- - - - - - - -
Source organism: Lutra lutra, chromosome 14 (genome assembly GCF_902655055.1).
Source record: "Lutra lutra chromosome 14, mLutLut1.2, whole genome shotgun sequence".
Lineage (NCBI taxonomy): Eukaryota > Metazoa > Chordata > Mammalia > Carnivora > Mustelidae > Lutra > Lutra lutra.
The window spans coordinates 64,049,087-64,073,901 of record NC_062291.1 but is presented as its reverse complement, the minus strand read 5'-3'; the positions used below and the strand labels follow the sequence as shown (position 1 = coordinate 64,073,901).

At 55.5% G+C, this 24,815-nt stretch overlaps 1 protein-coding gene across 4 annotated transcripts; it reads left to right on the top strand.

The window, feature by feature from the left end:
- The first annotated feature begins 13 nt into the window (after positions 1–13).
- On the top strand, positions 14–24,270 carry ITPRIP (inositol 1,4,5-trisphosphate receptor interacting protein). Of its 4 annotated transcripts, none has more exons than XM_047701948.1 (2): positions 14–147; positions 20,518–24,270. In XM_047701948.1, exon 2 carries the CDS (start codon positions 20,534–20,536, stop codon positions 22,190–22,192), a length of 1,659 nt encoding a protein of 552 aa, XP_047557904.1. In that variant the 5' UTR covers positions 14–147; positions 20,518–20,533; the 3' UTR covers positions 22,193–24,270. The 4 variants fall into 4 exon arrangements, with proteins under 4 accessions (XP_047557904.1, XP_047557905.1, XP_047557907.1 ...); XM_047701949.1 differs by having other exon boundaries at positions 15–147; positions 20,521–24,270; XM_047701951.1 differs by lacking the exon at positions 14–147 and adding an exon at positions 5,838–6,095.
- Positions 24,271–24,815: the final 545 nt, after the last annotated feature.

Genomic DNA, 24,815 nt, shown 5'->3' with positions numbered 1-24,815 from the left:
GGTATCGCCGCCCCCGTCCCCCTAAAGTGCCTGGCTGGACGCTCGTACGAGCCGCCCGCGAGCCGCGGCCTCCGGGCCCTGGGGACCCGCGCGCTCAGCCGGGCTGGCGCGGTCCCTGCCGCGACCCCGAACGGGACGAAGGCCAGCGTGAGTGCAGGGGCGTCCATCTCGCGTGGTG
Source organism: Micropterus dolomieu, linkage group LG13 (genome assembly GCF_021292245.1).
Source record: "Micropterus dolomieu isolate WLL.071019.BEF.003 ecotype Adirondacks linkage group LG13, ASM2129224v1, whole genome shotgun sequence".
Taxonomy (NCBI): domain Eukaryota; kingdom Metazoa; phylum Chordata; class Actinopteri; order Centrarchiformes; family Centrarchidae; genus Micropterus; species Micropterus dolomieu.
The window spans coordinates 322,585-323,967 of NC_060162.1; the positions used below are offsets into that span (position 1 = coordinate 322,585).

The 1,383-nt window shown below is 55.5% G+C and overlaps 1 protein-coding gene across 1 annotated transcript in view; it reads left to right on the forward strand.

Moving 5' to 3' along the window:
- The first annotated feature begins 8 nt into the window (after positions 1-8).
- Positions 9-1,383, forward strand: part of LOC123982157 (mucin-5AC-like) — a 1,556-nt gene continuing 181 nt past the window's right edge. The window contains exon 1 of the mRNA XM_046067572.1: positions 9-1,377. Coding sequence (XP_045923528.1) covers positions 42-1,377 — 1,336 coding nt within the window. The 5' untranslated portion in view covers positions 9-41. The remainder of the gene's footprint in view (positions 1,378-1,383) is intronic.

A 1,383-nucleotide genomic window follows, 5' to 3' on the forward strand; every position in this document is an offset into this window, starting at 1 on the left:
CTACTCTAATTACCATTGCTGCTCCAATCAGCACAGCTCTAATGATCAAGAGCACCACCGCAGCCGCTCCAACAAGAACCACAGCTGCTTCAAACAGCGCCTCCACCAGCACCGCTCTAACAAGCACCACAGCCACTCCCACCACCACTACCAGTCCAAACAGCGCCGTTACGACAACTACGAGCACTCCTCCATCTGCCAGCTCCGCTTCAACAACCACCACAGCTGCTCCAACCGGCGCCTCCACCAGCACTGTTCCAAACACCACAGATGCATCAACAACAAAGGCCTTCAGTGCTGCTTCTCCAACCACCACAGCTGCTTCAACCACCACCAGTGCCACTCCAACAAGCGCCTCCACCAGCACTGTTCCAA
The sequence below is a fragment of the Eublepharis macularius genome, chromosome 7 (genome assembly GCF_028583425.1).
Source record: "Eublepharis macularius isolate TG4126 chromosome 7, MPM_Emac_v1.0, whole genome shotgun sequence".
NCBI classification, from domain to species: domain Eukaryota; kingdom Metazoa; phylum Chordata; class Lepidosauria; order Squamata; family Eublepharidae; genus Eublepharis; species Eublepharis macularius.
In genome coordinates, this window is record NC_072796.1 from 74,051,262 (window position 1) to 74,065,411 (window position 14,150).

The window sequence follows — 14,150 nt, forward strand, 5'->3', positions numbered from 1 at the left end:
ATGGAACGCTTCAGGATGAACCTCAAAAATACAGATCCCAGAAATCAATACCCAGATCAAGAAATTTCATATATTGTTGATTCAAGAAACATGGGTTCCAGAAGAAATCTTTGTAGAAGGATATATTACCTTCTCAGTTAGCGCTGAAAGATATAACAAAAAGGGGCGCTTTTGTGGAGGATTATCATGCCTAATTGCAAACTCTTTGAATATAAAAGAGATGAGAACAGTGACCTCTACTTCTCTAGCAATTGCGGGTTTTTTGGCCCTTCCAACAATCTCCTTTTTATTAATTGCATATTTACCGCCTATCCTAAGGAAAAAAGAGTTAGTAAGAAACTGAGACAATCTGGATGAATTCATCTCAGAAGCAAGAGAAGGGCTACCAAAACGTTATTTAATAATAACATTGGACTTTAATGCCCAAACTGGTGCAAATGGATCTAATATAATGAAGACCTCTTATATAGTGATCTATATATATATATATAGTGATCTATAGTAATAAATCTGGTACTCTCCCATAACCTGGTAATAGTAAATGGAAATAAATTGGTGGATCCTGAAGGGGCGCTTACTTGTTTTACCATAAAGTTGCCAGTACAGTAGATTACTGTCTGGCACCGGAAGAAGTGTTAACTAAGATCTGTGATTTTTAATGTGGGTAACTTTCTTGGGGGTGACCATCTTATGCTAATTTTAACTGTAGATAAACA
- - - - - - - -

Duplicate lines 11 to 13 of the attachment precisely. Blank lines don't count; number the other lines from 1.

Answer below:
GGTATCGCCGCCCCCGTCCCCCTAAAGTGCCTGGCTGGACGCTCGTACGAGCCGCCCGCGAGCCGCGGCCTCCGGGCCCTGGGGACCCGCGCGCTCAGCCGGGCTGGCGCGGTCCCTGCCGCGACCCCGAACGGGACGAAGGCCAGCGTGAGTGCAGGGGCGTCCATCTCGCGTGGTG
Source organism: Micropterus dolomieu, linkage group LG13 (genome assembly GCF_021292245.1).
Source record: "Micropterus dolomieu isolate WLL.071019.BEF.003 ecotype Adirondacks linkage group LG13, ASM2129224v1, whole genome shotgun sequence".